He was a “15-year-old white kid with Dad a diagnosed schizophrenic, rapist and racial separatist and Mom fresh off her second divorce,” Michael Muhammad Knight writes in his 2006 memoir, “Blue-Eyed Devil: A Road Odyssey Through Islamic America.” At home in Rochester, he “listened to a lot of Public Enemy and read ‘The Autobiography of Malcolm X’ and by 16 had a huge portrait of Ayatollah Khomeini” on his bedroom wall.
At 17, Mr. Knight, having converted to Islam, was “running around Pakistan with Afghan and Somalian refugees” and studying “at the largest mosque in the world: Faisal Masjid in Islamabad, which happens to look like a spaceship.”
Mr. Knight now writes that his immersion in the world of Five Percenters made him, in a sense, an insider. He does not accept the literal truth of all their claims (and he is skeptical that all Five Percenters do). But he is no longer an outsider looking in.
In his book’s introduction, Mr. Knight offers a bit of advice to other scholars doing fieldwork: “Keep your guard up and keep your distance. You spend that much time with a culture and fail to check yourself, you’ll fall in love and become your subject.”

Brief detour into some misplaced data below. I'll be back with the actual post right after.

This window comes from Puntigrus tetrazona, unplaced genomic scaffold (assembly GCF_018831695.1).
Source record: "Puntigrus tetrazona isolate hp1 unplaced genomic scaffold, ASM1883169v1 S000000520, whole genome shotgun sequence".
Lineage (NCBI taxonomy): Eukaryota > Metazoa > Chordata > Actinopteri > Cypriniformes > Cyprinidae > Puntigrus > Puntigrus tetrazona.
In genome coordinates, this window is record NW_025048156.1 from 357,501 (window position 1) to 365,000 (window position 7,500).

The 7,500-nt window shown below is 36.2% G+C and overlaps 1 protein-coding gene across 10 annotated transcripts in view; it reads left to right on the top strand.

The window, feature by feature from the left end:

How will you know when you have gotten too close to your subject? For Mr. Knight, there were clear signs. In 2008, he made the traditional pilgrimage to Mecca. “Here I am,” he told me, “a quasi-orthodox Muslim in Mecca, walking around the Kaaba” — the shrine Muslims around the world face during prayers — “and I am interpreting it through mathematics, the lessons, Wu-Tang lyrics. I had to make sense of that.”